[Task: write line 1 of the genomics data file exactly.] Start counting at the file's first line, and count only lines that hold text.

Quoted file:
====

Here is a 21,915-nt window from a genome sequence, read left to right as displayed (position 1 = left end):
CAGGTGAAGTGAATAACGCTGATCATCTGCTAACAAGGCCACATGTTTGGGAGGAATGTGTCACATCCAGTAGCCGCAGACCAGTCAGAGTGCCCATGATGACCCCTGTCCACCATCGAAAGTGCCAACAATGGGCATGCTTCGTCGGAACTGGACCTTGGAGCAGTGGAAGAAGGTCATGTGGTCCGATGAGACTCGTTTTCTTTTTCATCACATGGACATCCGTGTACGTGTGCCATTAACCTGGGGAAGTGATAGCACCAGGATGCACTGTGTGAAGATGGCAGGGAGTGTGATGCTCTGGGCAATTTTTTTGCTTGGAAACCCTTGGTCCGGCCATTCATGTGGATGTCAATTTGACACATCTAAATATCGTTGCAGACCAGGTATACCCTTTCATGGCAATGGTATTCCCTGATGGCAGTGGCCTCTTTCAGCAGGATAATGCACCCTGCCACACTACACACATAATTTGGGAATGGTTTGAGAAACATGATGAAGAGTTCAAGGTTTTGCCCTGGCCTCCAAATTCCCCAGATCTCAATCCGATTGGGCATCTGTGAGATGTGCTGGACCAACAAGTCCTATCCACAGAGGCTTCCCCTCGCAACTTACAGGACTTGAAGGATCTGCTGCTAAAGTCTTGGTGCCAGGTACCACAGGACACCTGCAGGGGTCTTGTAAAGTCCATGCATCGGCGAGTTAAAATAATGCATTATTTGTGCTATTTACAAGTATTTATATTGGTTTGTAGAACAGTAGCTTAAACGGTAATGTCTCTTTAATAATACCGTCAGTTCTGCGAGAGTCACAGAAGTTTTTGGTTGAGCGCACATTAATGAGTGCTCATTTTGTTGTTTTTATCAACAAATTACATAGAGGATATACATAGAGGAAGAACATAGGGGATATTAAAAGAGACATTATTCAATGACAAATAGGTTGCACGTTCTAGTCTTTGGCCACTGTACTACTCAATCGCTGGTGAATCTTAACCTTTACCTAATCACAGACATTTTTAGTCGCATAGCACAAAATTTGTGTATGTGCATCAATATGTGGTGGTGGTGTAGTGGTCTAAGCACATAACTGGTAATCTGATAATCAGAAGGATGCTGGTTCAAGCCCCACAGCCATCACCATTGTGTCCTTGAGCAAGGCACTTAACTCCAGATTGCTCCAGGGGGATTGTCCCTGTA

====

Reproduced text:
Here is a 21,915-nt window from a genome sequence, read left to right as displayed (position 1 = left end):